MarySmith’sPlace – Granny Black & the Old Bridge House

In a previous post about my summer as a museum attendant in the Old Bridge House, Dumfries, I showed our Victorian dentist’s surgery, which you can read here. This time, let me introduce you to Granny Black who was a resident for over forty years.

Granny Black

Granny Black

In the early 1900s, the council divided the building into two, three-roomed flats. The three rooms consisted of a bedroom, kitchen and parlour. There was no electricity, running water or sanitation. The latter was probably dealt with by emptying the contents of chamber pots into the river. Fresh water was certainly being piped into the town by then so drinking water would have been available, possibly from a nearby standpipe or  a well.

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Dressing table in the downstairs flat

Annie Black (nee Lind) and her husband, John, moved into the first floor flat around 1910. Annie was illegitimate and worked as a farm hand before she married. They had six children, including one set of twin girls.

Granny Black - Keith (Custom)

We know very little about John Black. He’s been described as earning his living as a ‘jobbing painter’ – guessing this means painting houses rather than pictures. The only other things we know about him is that he liked to drink – his grandson James Murray said it was his greatest talent – and that he died after an accident when drunk. Outside the building are large sandstone ‘skite’ stones, put in place when the house was built to protect it from being struck by wagon wheels. John Black fell down drunk and cracked his head on the skite stone. This may be why the couple only had six children at a time when families of ten were not uncommon.

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Cradle and child’s high chair

Annie, or Granny Black as she became known, worked as the local midwife. She also laid out the dead. A number of visitors of the museum told us their grandmothers or great aunts did the same job, attending to both the beginning and end of life.

Granny Black and her downstairs neighbour went together every week to the public laundry where she always had the use of the best tub. She could also have a bath as above the laundry was the public bathhouse where people could pay for soap, towel and half an hour’s soak in a hot bath. She also liked to sit in the doorway to the flat and knit while watching the world go by – she would have known everyone and everything that went on in the area.

Public Laundry (Custom)

The laundry and public baths on the right, sadly, demolished as is the swimming pool pictured on the left.

She died around 1955 at the age of eighty-six. After Annie passed away the council made the decision to turn the building into the museum it is today.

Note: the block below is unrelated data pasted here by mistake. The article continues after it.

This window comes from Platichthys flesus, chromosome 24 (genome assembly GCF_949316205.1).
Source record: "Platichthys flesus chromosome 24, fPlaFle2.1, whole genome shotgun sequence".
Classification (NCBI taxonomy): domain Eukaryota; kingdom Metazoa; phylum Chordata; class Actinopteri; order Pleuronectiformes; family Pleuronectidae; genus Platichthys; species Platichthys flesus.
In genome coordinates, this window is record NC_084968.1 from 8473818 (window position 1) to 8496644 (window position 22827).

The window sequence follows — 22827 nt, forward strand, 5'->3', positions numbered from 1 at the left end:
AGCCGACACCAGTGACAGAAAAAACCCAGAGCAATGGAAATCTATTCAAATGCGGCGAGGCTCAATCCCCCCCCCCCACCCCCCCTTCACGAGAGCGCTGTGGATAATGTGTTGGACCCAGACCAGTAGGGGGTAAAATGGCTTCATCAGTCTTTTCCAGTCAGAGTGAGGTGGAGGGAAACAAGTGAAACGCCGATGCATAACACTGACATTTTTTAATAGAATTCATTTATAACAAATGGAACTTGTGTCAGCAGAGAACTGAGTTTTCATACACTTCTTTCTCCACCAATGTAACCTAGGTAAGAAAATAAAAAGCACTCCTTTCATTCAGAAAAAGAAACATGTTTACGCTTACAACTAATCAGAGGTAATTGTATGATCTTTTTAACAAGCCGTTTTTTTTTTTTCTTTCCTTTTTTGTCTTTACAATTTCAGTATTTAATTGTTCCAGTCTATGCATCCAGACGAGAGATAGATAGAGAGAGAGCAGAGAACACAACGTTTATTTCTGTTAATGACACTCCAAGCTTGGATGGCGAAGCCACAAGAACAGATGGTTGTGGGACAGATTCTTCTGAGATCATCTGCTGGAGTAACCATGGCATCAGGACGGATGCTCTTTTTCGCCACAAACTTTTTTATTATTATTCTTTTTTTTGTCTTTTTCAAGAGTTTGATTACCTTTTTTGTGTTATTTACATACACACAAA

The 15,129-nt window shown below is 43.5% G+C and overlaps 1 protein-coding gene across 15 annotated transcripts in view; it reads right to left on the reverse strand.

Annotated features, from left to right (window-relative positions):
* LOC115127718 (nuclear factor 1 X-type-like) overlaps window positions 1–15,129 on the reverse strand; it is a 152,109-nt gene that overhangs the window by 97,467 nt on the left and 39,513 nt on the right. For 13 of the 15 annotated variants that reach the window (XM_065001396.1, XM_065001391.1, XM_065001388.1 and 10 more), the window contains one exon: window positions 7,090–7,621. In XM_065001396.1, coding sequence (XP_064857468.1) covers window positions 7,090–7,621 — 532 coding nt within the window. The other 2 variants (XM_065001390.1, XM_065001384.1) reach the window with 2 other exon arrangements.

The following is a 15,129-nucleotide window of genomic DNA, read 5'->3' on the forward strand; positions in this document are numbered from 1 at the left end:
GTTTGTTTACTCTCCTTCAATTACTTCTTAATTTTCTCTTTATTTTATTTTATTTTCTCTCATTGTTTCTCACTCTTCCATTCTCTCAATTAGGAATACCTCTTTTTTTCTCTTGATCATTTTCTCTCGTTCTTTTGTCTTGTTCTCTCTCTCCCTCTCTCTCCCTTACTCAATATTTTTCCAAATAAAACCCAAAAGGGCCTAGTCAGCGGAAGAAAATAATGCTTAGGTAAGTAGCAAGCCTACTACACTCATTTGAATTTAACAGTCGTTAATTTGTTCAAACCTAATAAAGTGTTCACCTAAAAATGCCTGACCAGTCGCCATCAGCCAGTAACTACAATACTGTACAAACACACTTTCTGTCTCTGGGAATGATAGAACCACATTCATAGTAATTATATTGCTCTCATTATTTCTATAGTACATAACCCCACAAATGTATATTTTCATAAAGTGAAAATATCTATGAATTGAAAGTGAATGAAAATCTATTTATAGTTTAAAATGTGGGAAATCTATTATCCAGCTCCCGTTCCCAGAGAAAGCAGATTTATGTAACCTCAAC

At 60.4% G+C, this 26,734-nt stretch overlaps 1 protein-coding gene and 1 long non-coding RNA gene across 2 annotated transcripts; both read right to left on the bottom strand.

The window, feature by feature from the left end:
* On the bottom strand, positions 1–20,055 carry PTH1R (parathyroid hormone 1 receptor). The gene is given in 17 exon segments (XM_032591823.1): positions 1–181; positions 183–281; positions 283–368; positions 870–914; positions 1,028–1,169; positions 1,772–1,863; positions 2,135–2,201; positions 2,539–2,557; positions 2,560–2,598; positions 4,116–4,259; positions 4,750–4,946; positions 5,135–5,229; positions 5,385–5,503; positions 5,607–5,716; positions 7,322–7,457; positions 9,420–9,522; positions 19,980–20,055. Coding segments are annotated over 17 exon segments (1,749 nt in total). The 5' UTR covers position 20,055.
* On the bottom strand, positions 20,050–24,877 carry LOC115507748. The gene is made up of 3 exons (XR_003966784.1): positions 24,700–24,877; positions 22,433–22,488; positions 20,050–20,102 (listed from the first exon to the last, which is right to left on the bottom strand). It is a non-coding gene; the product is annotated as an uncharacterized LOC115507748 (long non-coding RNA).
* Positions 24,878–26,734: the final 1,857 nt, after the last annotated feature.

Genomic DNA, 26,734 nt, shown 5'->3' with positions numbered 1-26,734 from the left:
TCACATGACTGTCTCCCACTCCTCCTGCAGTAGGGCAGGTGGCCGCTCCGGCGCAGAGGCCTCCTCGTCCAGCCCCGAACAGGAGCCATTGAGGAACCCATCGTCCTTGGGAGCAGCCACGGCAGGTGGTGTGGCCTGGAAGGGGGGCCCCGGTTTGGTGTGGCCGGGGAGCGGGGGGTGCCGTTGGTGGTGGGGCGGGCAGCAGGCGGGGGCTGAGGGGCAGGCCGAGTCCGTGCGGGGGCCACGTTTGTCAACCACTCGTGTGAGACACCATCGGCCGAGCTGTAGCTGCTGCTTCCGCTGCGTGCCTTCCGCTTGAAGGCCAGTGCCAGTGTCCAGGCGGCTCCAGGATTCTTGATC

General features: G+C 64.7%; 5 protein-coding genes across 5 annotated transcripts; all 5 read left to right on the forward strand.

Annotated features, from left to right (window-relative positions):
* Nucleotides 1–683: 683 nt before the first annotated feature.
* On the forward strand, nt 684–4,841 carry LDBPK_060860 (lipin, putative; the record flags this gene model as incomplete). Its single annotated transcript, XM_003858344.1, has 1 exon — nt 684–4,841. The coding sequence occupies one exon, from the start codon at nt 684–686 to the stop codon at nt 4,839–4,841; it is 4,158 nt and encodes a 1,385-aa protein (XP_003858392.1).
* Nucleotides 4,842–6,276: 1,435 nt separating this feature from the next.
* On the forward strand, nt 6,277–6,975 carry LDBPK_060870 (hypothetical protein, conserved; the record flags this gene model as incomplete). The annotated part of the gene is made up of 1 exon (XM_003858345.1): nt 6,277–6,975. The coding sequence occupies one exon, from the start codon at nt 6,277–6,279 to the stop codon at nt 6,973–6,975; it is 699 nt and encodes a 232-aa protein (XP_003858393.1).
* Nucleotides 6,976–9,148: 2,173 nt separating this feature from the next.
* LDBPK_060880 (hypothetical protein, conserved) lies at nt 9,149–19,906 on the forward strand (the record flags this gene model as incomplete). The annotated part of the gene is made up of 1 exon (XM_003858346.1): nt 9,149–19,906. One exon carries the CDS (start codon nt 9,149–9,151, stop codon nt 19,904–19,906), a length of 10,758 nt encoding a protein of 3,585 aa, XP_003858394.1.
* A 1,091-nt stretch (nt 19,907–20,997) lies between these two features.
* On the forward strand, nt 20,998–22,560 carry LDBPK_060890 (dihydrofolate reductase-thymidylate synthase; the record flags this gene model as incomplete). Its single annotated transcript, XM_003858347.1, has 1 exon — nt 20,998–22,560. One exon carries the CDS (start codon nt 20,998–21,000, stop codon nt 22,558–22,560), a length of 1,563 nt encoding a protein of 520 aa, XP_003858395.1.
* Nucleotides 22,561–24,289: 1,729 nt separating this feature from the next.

Her grandson, whose mother was one of Granny Black’s twin girls, James Murray remembers going to stay with his grandmother in the Old Bridge House. He is professor emeritus of applied mathematics at University of Washington and University of Oxford, known for his authoritative and extensive work entitled Mathematical Biology. What a leap in two generations. I am pretty sure Annie Black made sure her children did their homework!

22 thoughts on “MarySmith’sPlace – Granny Black & the Old Bridge House

    • Her grandson certainly visited the museum a few years ago and provided some of the information we have. He has written an autobiography, the name of which escapes me right now, in which he mentions his holiday visits to his granny’s home. Some local visitors have said they remember her sitting in the doorway.

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  1. I find this post absolutely fascinating. My guess is that this woman, “Granny Black,” was as intelligent as she was industrious. She was also so strong, to grow up “illegitimate” (thus probably shunned), yet marry and bear six children, and then be a single mom with the death of her (alcoholic, it sounds like) husband. What stories we harbor inside us. She certainly did. And how proud she’d be of her progeny.

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    • Oh, thank you, Pam. I agree Granny Black was an intelligent woman – a true matriarch. She looks quite stern in the photo but that’s how photos were taken then and from what her grandson wrote of his visits when he stayed in her apartment she was very loving. Her husband definitely had a drink problem. My colleague and I often wondered if she missed him. I so wish I could sit down with her and hear her talk about her life.

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      • It would be fascinating to hear Granny Black’s story from her own lips. Differently from you, I imagined she was relieved when her husband was gone (sorry, sounds horrible) but she didn’t have to worry about more babies, and a drunken husband. 😦

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        • Oh, we tended to think she didn’t miss him! I don’t think he contributed much to the family either financially or in any other way and it must have been a relief to have no more pregnancies – bringing up six children would have been quite enough.

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    • I’m surprised at how recent Granny Black’s story is, Jemima. It’s not something way back in the mists of time but in my lifetime. At least, I was born before she died. I love the cradle, too.

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  2. Mary, a fascinating post about Annie Black. Such humble beginnings and then herself to work with people both at the beginning and end of their lives – truly humbling and a privilege. What a wise decision at the time of her passing to save the house as a museum.

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